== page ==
Chief Executive Leung Chun-ying has said there were no preparations being made for by-elections, amid concerns that lawmakers may be disqualified after the Basic Law interpretation on Monday.
Aside from the Youngspiration duo – whose oaths were deemed an insult to China – four lawmakers who support the notion of democratic self-determination may also receive a challenge to invalidate their oaths. Li Fei, a top Chinese member of Beijing’s Basic Law Committee, said the notion was “essentially” the same as Hong Kong independence. The lawmakers include Eddie Chu Hoi-dick, Nathan Law Kwun-chung, Lau Siu-lai and Edward Yiu Chung-yim. All staged protests during their swearing-in session.
Ahead of the regular Executive Council meeting on Tuesday, Leung said the interpretation was only handed down a day earlier: “But if there are vacancies, we will conduct by-elections as soon as possible.”
Monday’s interpretation by the National People’s Congress Standing Committee (NPCSC) sought to define the term “in accordance with law,” which now means that oath-takers must “fulfil the statutory requirements in format and content” by “accurately, completely and solemnly” reading out phrases such as the full name of Hong Kong.
The government has lodged a legal challenge against the duo, but a ruling has yet to be made. Mr Justice Thomas Au Hing-cheung has asked the pair to file new submissions, if needed, before Thursday noon on the effect of the interpretation on their previously submitted statements.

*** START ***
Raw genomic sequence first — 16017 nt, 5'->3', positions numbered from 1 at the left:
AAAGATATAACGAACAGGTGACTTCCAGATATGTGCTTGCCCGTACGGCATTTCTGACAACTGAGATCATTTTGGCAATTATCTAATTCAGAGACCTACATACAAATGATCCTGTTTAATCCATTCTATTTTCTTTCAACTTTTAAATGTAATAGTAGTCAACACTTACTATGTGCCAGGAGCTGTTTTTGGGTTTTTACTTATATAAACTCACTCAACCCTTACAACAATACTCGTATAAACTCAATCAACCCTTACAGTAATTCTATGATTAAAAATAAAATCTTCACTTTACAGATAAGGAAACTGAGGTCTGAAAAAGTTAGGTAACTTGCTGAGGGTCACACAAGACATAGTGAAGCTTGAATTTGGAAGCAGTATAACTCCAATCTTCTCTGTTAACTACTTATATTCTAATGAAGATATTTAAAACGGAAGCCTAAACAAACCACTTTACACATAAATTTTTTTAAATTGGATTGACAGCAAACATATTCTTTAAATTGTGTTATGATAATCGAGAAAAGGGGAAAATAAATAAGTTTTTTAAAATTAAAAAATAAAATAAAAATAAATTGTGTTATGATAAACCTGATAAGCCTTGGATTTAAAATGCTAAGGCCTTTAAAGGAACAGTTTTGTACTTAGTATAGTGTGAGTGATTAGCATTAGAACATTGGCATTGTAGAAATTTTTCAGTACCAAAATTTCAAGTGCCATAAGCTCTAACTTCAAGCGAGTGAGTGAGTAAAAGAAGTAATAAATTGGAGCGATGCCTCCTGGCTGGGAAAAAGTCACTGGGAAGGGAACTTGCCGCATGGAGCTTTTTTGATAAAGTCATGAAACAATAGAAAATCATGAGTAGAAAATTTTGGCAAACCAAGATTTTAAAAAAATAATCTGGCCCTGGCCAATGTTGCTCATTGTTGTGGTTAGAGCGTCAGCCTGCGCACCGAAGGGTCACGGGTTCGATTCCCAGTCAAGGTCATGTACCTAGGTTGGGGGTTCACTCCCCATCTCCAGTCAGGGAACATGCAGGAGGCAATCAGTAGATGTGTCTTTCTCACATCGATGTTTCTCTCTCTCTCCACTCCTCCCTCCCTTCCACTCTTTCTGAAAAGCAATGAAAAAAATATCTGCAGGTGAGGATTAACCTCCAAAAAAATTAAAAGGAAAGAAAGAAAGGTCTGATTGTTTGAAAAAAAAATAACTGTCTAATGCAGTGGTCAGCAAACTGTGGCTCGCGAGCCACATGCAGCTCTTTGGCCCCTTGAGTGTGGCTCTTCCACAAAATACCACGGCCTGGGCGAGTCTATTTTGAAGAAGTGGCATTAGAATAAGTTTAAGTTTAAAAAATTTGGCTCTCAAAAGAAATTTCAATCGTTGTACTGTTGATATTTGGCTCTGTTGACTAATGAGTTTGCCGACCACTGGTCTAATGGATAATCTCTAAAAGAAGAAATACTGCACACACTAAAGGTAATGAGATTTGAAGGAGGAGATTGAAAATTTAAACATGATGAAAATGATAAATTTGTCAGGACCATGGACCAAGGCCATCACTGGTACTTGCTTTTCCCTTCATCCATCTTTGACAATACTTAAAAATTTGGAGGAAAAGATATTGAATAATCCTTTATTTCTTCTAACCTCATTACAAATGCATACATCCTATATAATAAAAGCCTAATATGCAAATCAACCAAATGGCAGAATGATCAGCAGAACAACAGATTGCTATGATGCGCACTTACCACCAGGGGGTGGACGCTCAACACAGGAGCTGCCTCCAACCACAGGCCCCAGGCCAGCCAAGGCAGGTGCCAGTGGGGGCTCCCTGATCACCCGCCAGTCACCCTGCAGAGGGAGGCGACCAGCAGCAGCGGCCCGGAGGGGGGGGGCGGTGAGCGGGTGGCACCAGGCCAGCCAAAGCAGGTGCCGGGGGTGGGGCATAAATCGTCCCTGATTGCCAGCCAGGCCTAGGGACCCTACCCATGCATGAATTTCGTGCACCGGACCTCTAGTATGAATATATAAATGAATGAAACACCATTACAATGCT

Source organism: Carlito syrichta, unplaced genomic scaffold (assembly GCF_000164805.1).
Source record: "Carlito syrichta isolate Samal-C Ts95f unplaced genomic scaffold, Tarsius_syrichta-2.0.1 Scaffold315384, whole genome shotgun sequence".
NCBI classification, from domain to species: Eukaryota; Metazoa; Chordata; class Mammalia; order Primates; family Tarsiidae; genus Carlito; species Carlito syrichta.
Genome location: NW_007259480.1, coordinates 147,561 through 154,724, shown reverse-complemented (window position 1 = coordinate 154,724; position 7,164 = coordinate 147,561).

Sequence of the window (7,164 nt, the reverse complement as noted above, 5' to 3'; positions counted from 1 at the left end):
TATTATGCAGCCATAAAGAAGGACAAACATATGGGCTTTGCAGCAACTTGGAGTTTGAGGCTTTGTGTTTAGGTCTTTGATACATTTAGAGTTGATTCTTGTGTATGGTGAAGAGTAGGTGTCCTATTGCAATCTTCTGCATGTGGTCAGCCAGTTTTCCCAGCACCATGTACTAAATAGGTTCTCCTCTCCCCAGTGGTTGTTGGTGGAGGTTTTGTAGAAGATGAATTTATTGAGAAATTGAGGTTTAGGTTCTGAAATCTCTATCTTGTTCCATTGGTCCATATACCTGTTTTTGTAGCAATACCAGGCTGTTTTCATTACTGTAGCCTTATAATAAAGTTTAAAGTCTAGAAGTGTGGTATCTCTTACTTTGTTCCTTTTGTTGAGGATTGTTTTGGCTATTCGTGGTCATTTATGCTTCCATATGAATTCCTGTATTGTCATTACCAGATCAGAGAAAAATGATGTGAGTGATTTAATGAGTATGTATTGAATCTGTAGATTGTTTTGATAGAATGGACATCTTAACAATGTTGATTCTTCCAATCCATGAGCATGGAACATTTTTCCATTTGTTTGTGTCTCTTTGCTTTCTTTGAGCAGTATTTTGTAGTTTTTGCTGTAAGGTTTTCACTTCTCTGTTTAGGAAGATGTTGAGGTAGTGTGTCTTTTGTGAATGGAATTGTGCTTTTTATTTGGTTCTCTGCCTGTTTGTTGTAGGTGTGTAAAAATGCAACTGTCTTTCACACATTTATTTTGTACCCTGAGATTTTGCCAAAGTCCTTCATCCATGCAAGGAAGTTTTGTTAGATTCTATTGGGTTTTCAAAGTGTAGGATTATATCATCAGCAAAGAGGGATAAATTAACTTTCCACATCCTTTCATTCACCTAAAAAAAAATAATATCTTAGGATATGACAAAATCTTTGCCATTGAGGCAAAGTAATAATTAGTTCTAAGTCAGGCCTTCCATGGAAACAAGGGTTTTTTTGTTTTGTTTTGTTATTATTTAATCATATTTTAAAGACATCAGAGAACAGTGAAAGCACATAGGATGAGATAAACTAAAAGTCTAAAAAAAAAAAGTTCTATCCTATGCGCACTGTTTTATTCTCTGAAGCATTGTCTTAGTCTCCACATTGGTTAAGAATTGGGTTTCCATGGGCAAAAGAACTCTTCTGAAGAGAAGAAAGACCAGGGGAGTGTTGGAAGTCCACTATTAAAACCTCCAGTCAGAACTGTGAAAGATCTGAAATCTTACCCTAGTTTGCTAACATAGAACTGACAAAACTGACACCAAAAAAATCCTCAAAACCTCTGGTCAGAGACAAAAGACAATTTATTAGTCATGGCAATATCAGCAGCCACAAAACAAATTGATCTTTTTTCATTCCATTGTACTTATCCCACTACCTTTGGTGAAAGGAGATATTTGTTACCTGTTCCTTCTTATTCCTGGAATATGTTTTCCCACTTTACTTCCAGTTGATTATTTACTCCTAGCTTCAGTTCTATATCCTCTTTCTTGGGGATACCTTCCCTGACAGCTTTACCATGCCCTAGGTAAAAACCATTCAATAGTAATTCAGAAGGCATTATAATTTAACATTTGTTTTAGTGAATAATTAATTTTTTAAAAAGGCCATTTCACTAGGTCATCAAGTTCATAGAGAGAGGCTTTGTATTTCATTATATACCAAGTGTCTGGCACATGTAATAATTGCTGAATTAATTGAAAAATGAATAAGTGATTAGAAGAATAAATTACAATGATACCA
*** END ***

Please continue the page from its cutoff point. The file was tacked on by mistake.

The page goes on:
Leung said the government will act “in accordance with law” on the effect of the interpretation.
Asked if the interpretation was creating new laws, instead of merely interpreting the Basic Law, Leung said: “The Basic Law is a part of the law of Hong Kong, and the interpretation by the NPCSC is a part of Hong Kong’s constitutional and legal arrangement.”
“The interpretation by the NPCSC clarified many previous issues of understanding about the Basic Law and other Hong Kong laws,” Leung said.
“Hong Kong people have the righs to vote and right to stand for election in accordance with law,” Leung said when asked about the impact of the interpretation on election rights.
“The Basic Law is a part of local law, therefore people should attach importance to the interpretation by the NPCSC.”
Leung said the government will look into conducting any follow-up action after the interpretation.
“The Hong Kong government has comprehensive and smooth communication about the issue of the relationship between Hong Kong and the central government,” Leung said. “The government will reflect all kinds of views on this kind of issue.”
Leung said he has no news about whether he will seek a second term in office.